1 Andrew Burrows, The Law of Restitution, 2nd ed. (2002), 455.

2 Peter Cane, “Exceptional Measures of Damages: In Search of a Principle,” in Wrongs and Remedies in the Twenty-First Century, ed. Peter Birks (1996), 301.

3 I. M. Jackman, “Restitution for Wrongs,” (1989) 48 Cambridge L.J. 302. By “legal facilities” Jackman means “private property, relations of trust and confidence, and (with some qualification) contracts,” which “require protection against those who seek to take the benefits of an institution without the burdens thereof.” Ibid., 302.

4 Burrows, above n. 1, 480, shows some sensitivity to this problem. He accordingly suggests that gain-based damages might be available in situations where the idea that one should not profit from one’s wrong can be supplemented by additional reasons for restitution, such as the need to protect facilitative institutions and to deter cynical wrongdoing. The difficulty is that these additional reasons no more single out the plaintiff than the consideration they supplement. It is hard to see how a multiplicity of reasons for restitution that are not plaintiff-specific generate a recovery that is plaintiff-specific.

5 The basic idea of this article is similar to the one animating the analysis of the Eingriffskondiktion in German law since the writings of Wilburg and von Caemmerer, that the availability of restitution for an interference with the plaintiff’s right depends on the scope and purpose that the legal order attributes to the right. See B. S. Markesinis et al., The German Law of Obligations, vol. 1, The Law of Contracts and Restitution: A Comparative Introduction (1997), 744–45. This congruence of approach is hardly surprising, since the German approach proceeds from the assumption that both restitution and delict are informed by Aristotle’s notion of corrective justice; see E. von Caemmerer, Bereicherung und unerlaubte Handlung, in Festschrift fuer Ernst Rabel, Band I (1954), 333, 335. Wilburg’s comment that restitution in the Eingriffskondiktion “grows organically out of the mother-right, so to speak of itself” (quoted in John Dawson, Indirect Enrichment, in Ius Privatum Gentium (Rheinstein Festschrift), vol. 2 (1969), 789, 798) is a graphic way of portraying the intimate connection that corrective justice posits between the injustice and the remedy.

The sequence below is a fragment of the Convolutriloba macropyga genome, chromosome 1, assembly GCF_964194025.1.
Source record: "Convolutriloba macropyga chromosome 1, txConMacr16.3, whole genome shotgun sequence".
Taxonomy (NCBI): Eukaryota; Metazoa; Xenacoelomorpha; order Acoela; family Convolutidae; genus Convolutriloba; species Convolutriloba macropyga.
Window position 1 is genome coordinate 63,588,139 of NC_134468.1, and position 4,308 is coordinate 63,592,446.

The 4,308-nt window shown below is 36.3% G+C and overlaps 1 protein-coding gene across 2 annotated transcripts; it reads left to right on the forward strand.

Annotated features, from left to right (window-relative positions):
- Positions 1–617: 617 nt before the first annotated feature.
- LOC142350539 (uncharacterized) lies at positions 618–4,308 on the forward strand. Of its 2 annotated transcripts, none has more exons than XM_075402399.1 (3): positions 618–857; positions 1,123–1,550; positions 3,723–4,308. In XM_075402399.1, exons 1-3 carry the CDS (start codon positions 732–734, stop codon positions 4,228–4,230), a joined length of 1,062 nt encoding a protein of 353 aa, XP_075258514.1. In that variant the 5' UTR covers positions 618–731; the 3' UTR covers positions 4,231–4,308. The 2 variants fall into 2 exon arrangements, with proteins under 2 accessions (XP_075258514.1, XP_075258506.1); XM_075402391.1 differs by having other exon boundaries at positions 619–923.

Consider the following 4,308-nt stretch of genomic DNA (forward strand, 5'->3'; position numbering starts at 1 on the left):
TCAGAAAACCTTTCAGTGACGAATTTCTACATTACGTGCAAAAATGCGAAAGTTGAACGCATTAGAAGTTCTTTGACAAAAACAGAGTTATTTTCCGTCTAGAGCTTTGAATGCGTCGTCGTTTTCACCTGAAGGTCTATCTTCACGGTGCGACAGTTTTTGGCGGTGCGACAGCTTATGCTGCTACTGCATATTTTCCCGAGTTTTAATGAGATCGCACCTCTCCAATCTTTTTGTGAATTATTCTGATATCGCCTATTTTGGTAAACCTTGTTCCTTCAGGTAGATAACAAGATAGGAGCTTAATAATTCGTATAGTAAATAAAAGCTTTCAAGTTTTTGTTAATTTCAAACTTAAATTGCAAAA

6 Lord Goff of Chieveley and Gareth Jones, The Law of Restitution, 7th ed. (2007), 36–006.

7 Gareth Jones, Restitution in Public and Private Law (1991), 77.

8 248 N.Y. 339, 162 N.E. 99 (1928).

9 The Wagon Mound, No.1 [1961] A.C. 388 (P.C.).

10 Above, chapter 2, section 2.

11 See especially Daniel Friedmann, “Restitution of Benefits Obtained through the Appropriation of Property or the Commission of a Wrong,” (1980) 80 Colum. L. Rev. 504; von Caemmerer, above n. 5, 353.

12 Jackman, above note 3.

13 [1883] 24 Ch. D. 439 (C.A.).

14 But see William Swadling, “Phillips v Homfray (1883),” in Landmark Cases in the Law of Restitution, ed. Charles Mitchell and Paul Mitchell (2006), arguing that the usual interpretation is mistaken.

15 W. M. C. Gummow, “Unjust Enrichment, Restitution, and Proprietary Remedies,” in Essays on Restitution, ed. P. D. Finn (1990), 47.


Only gold members can continue reading. Log In or Register to continue